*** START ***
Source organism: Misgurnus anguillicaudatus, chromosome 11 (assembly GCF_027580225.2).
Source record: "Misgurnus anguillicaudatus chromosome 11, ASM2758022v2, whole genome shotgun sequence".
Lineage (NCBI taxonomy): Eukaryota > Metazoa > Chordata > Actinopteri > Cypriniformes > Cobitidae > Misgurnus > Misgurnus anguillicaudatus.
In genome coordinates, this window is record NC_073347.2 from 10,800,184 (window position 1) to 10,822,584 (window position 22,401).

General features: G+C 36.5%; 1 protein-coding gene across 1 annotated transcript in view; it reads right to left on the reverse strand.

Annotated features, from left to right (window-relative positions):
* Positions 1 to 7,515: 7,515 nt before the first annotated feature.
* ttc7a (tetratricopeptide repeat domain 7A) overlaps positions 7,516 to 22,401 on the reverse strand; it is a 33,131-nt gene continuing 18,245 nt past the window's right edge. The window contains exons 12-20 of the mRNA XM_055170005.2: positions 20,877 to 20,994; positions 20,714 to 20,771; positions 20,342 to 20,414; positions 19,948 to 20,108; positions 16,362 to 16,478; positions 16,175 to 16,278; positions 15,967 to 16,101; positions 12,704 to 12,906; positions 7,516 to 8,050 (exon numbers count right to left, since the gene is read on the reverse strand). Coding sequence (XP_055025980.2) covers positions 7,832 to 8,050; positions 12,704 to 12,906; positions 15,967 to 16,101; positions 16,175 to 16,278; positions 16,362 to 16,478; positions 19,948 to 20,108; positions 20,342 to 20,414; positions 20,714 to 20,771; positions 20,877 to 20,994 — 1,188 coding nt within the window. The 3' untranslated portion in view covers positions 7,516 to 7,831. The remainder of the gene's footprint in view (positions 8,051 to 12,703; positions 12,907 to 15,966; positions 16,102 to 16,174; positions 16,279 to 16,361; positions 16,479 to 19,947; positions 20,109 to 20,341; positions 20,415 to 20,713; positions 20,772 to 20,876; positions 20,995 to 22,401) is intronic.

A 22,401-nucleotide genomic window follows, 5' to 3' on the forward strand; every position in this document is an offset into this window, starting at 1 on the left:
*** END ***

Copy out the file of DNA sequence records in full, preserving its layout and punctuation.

Source organism: Misgurnus anguillicaudatus, chromosome 11 (assembly GCF_027580225.2).
Source record: "Misgurnus anguillicaudatus chromosome 11, ASM2758022v2, whole genome shotgun sequence".
Lineage (NCBI taxonomy): Eukaryota > Metazoa > Chordata > Actinopteri > Cypriniformes > Cobitidae > Misgurnus > Misgurnus anguillicaudatus.
In genome coordinates, this window is record NC_073347.2 from 10,800,184 (window position 1) to 10,822,584 (window position 22,401).

General features: G+C 36.5%; 1 protein-coding gene across 1 annotated transcript in view; it reads right to left on the reverse strand.

Annotated features, from left to right (window-relative positions):
* Positions 1 to 7,515: 7,515 nt before the first annotated feature.
* ttc7a (tetratricopeptide repeat domain 7A) overlaps positions 7,516 to 22,401 on the reverse strand; it is a 33,131-nt gene continuing 18,245 nt past the window's right edge. The window contains exons 12-20 of the mRNA XM_055170005.2: positions 20,877 to 20,994; positions 20,714 to 20,771; positions 20,342 to 20,414; positions 19,948 to 20,108; positions 16,362 to 16,478; positions 16,175 to 16,278; positions 15,967 to 16,101; positions 12,704 to 12,906; positions 7,516 to 8,050 (exon numbers count right to left, since the gene is read on the reverse strand). Coding sequence (XP_055025980.2) covers positions 7,832 to 8,050; positions 12,704 to 12,906; positions 15,967 to 16,101; positions 16,175 to 16,278; positions 16,362 to 16,478; positions 19,948 to 20,108; positions 20,342 to 20,414; positions 20,714 to 20,771; positions 20,877 to 20,994 — 1,188 coding nt within the window. The 3' untranslated portion in view covers positions 7,516 to 7,831. The remainder of the gene's footprint in view (positions 8,051 to 12,703; positions 12,907 to 15,966; positions 16,102 to 16,174; positions 16,279 to 16,361; positions 16,479 to 19,947; positions 20,109 to 20,341; positions 20,415 to 20,713; positions 20,772 to 20,876; positions 20,995 to 22,401) is intronic.

A 22,401-nucleotide genomic window follows, 5' to 3' on the forward strand; every position in this document is an offset into this window, starting at 1 on the left: